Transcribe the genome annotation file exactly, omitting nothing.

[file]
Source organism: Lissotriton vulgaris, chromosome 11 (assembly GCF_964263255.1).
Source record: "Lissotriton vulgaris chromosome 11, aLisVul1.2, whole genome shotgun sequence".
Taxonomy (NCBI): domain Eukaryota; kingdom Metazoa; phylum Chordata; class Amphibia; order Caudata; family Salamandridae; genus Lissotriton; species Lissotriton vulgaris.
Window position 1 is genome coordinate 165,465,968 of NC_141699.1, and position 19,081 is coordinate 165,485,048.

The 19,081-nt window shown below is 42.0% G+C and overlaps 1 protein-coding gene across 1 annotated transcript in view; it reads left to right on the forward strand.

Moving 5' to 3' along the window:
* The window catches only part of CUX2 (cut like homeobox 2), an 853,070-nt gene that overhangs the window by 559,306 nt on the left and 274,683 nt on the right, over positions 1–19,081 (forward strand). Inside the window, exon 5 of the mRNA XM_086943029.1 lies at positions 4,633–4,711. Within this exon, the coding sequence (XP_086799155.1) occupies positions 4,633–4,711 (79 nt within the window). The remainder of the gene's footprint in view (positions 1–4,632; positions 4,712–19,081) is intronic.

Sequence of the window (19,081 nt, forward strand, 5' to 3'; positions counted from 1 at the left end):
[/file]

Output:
Source organism: Lissotriton vulgaris, chromosome 11 (assembly GCF_964263255.1).
Source record: "Lissotriton vulgaris chromosome 11, aLisVul1.2, whole genome shotgun sequence".
Taxonomy (NCBI): domain Eukaryota; kingdom Metazoa; phylum Chordata; class Amphibia; order Caudata; family Salamandridae; genus Lissotriton; species Lissotriton vulgaris.
Window position 1 is genome coordinate 165,465,968 of NC_141699.1, and position 19,081 is coordinate 165,485,048.

The 19,081-nt window shown below is 42.0% G+C and overlaps 1 protein-coding gene across 1 annotated transcript in view; it reads left to right on the forward strand.

Moving 5' to 3' along the window:
* The window catches only part of CUX2 (cut like homeobox 2), an 853,070-nt gene that overhangs the window by 559,306 nt on the left and 274,683 nt on the right, over positions 1–19,081 (forward strand). Inside the window, exon 5 of the mRNA XM_086943029.1 lies at positions 4,633–4,711. Within this exon, the coding sequence (XP_086799155.1) occupies positions 4,633–4,711 (79 nt within the window). The remainder of the gene's footprint in view (positions 1–4,632; positions 4,712–19,081) is intronic.

Sequence of the window (19,081 nt, forward strand, 5' to 3'; positions counted from 1 at the left end):